Changing Our Responses and Behaviours Fools Our Anxiety

By changing our responses and behaviours, we can fool our anxiety into thinking that we are completely safe.

We are naturally designed to fight off or run away from any unpleasant experience. We are simply wired this way thanks to the evolutionary development of the fight or flight response. This is why we try and fight off anxious thoughts and sensations or mentally run away from them. This same response which was and still is imperative to our survival, is actually counterproductive to an anxiety disorder. When there is no outside threat, which is usually the case in a disorder, we end up reacting to the unnecessary fight or flight response with resistance and fear which just keeps it in place.

It makes sense then to understand why we don’t respond to our anxiety in an accepting and fearless manner. This is something we have to consciously do ourselves. It takes patience and training but we can learn to respond in a way which activates the parasympathetic nervous system – the relaxation response.

When the brain gets the signal that we are safe and there’s no danger present, it will pass on the message to the automatic nervous system which will in turn activate the relaxation response.

How does this happen? Through our attitude and behaviours.

When we adopt the attitude of acceptance and allowance, we are giving up the fight with anxiety. Fighting anxiety keeps us stuck in the cycle because we are behaving as if we’re trying to fight something off. The brain will get the message that we are under threat, thus sending a message to the automatic nervous system to reactivate the fight or flight response.

However, when we practice allowing the anxiety to be exactly as it is, without wishing it were different, without wishing we were free of it, we are ending the inner tug-of-war with our anxiety. Acceptance transmutes resistance into peace. Walking into the anxiety, flowing in the same direction as it means there’s no reason for the fight or flight response to stay activated. You can’t put out a fire by adding more fuel. Acceptance is like the fire extinguisher of anxiety.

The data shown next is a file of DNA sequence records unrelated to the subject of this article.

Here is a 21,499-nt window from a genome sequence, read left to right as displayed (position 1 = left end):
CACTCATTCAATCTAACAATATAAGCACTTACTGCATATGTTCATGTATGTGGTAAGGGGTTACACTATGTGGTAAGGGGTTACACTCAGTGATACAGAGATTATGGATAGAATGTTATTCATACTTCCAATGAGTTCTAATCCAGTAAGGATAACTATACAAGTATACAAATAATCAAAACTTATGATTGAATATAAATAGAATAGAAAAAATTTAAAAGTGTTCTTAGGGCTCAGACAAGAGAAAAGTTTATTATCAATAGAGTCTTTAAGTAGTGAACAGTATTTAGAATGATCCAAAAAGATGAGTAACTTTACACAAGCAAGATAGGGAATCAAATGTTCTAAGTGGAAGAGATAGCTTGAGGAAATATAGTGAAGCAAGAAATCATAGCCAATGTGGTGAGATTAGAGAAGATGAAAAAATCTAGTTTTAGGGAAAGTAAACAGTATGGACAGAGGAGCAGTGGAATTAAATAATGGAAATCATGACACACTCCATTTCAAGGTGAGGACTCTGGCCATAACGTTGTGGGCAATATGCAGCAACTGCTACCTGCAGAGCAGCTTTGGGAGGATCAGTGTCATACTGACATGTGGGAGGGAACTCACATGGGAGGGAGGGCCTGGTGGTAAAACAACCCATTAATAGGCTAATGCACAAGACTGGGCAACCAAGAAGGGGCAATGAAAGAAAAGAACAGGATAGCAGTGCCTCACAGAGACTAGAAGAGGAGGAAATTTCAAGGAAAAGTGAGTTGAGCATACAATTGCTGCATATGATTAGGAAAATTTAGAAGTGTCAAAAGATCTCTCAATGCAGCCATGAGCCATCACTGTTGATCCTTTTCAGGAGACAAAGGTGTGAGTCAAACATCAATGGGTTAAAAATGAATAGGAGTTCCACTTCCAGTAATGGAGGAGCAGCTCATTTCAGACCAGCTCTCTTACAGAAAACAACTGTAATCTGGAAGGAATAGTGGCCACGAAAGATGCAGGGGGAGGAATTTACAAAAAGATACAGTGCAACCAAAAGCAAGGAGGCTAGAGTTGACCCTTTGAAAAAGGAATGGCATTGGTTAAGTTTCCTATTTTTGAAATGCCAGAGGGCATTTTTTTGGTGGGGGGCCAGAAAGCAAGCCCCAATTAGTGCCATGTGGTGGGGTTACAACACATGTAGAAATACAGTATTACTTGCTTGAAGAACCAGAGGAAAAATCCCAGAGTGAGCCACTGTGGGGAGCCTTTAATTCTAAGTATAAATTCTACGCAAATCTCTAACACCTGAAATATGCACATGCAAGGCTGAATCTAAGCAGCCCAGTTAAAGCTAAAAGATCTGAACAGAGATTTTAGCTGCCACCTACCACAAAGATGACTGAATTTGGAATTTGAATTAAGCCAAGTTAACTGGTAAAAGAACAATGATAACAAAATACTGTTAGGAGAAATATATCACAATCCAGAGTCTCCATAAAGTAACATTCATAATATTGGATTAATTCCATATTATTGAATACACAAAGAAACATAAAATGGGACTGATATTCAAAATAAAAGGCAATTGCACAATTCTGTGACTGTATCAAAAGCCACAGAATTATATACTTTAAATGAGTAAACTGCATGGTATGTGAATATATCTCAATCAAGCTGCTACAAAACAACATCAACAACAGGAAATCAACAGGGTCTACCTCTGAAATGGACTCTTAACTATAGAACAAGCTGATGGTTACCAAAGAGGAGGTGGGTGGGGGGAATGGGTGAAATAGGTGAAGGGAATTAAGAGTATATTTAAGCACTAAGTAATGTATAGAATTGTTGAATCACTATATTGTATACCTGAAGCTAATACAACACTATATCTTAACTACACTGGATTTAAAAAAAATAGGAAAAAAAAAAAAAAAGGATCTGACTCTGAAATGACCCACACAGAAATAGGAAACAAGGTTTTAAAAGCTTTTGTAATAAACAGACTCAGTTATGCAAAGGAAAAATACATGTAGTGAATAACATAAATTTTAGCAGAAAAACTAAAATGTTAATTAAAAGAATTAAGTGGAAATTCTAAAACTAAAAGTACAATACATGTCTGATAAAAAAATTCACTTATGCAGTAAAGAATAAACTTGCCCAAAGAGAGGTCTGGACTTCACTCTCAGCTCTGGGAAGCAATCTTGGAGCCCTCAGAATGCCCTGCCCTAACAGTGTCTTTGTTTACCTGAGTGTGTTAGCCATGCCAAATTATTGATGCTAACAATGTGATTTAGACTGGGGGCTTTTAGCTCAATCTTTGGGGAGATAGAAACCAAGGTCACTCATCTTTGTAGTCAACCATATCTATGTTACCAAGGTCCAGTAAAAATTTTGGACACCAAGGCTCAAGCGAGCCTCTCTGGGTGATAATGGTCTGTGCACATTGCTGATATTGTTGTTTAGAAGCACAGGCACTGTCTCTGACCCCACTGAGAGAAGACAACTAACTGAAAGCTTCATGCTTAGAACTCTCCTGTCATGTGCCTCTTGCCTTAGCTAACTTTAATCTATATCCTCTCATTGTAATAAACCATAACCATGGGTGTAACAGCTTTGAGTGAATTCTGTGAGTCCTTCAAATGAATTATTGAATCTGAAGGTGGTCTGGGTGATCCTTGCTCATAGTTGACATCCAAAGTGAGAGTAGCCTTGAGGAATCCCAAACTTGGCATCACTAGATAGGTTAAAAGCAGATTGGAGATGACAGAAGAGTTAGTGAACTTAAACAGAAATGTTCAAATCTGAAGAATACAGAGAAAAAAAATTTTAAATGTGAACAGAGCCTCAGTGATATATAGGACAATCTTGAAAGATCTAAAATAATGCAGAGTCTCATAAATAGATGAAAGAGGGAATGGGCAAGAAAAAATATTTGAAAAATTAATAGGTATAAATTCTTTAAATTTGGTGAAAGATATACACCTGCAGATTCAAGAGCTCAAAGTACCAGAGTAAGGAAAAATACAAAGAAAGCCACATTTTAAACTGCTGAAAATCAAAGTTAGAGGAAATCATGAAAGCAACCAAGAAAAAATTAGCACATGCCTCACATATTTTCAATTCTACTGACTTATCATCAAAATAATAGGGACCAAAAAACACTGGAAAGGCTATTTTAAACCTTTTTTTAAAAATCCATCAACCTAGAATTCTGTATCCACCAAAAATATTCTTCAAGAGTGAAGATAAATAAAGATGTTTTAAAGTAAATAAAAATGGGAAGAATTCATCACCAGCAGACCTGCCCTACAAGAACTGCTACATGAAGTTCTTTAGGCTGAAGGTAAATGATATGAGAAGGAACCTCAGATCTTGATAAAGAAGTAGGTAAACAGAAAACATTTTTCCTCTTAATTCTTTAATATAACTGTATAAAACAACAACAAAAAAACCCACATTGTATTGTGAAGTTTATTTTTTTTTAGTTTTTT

By behaving as if we are not in danger, the brain will pass on the message that we are safe. We can do this by allowing the anxiety to be as it is without wishing it away, adopting a fearless attitude towards our anxious thoughts and sensations, stopping the habit of anxiety fixation and through occupying our minds with the things we enjoy doing.

Adopting the attitude of fearlessness is another way which allows the relaxation response to kick in. I like to view this relaxation response as a self correcting system of our psychology. When we have the attitude of fearlessness, when we mentally ask the anxiety to do it’s worst to us, we are breaking down the illusive walls of fear. There truly is nothing on the other side of anxiety or panic and we will see this truth for ourselves once we stop running away from our anxiety and panic. When we are experiencing a panic attack, that’s the worst that can happen. What keeps us stuck in a fearful state is worrying about something bad happening.

I’ve already mentioned why giving up the fight with anxiety and why overcoming the fear of fear is key to disempowering the anxiety. Now I’ll explain why stopping the habit of fixation is imperative to allowing us to return to emotional wellness naturally.

When we are fixating on anxiety, we are giving it more energy and credibility. If not focusing on anxiety is the fire extinguisher, focusing on anxiety is the alcohol. Every little bit of focus breathes more life into the anxiety. In order to starve anxiety of it’s oxygen, we need to stop focusing on the things that refuel it.